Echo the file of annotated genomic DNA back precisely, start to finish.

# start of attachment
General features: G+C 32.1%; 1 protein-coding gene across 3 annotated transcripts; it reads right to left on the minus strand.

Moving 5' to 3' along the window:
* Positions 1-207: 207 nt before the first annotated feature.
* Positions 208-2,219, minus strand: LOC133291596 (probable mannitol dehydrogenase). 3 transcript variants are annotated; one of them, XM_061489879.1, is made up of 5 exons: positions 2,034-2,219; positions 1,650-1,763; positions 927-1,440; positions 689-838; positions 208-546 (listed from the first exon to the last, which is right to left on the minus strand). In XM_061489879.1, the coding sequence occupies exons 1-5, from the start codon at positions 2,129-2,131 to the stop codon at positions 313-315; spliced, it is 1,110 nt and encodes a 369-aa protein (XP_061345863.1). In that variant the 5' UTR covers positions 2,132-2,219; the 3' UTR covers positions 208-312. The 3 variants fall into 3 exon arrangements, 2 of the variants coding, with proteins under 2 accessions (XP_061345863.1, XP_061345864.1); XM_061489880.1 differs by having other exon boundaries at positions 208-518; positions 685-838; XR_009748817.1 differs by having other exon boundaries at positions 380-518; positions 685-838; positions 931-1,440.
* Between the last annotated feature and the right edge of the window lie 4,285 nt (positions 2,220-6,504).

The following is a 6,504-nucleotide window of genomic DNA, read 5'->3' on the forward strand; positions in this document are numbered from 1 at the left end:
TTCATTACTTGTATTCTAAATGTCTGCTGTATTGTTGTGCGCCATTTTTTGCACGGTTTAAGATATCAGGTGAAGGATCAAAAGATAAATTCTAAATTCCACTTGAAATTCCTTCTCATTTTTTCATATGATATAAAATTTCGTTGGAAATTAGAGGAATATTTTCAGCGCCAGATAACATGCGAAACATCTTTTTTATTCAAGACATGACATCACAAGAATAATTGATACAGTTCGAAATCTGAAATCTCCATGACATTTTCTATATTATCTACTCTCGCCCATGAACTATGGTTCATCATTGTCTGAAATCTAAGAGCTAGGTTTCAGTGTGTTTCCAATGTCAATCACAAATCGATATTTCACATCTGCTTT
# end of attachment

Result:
General features: G+C 32.1%; 1 protein-coding gene across 3 annotated transcripts; it reads right to left on the minus strand.

Moving 5' to 3' along the window:
* Positions 1-207: 207 nt before the first annotated feature.
* Positions 208-2,219, minus strand: LOC133291596 (probable mannitol dehydrogenase). 3 transcript variants are annotated; one of them, XM_061489879.1, is made up of 5 exons: positions 2,034-2,219; positions 1,650-1,763; positions 927-1,440; positions 689-838; positions 208-546 (listed from the first exon to the last, which is right to left on the minus strand). In XM_061489879.1, the coding sequence occupies exons 1-5, from the start codon at positions 2,129-2,131 to the stop codon at positions 313-315; spliced, it is 1,110 nt and encodes a 369-aa protein (XP_061345863.1). In that variant the 5' UTR covers positions 2,132-2,219; the 3' UTR covers positions 208-312. The 3 variants fall into 3 exon arrangements, 2 of the variants coding, with proteins under 2 accessions (XP_061345863.1, XP_061345864.1); XM_061489880.1 differs by having other exon boundaries at positions 208-518; positions 685-838; XR_009748817.1 differs by having other exon boundaries at positions 380-518; positions 685-838; positions 931-1,440.
* Between the last annotated feature and the right edge of the window lie 4,285 nt (positions 2,220-6,504).

The following is a 6,504-nucleotide window of genomic DNA, read 5'->3' on the forward strand; positions in this document are numbered from 1 at the left end:
TTCATTACTTGTATTCTAAATGTCTGCTGTATTGTTGTGCGCCATTTTTTGCACGGTTTAAGATATCAGGTGAAGGATCAAAAGATAAATTCTAAATTCCACTTGAAATTCCTTCTCATTTTTTCATATGATATAAAATTTCGTTGGAAATTAGAGGAATATTTTCAGCGCCAGATAACATGCGAAACATCTTTTTTATTCAAGACATGACATCACAAGAATAATTGATACAGTTCGAAATCTGAAATCTCCATGACATTTTCTATATTATCTACTCTCGCCCATGAACTATGGTTCATCATTGTCTGAAATCTAAGAGCTAGGTTTCAGTGTGTTTCCAATGTCAATCACAAATCGATATTTCACATCTGCTTT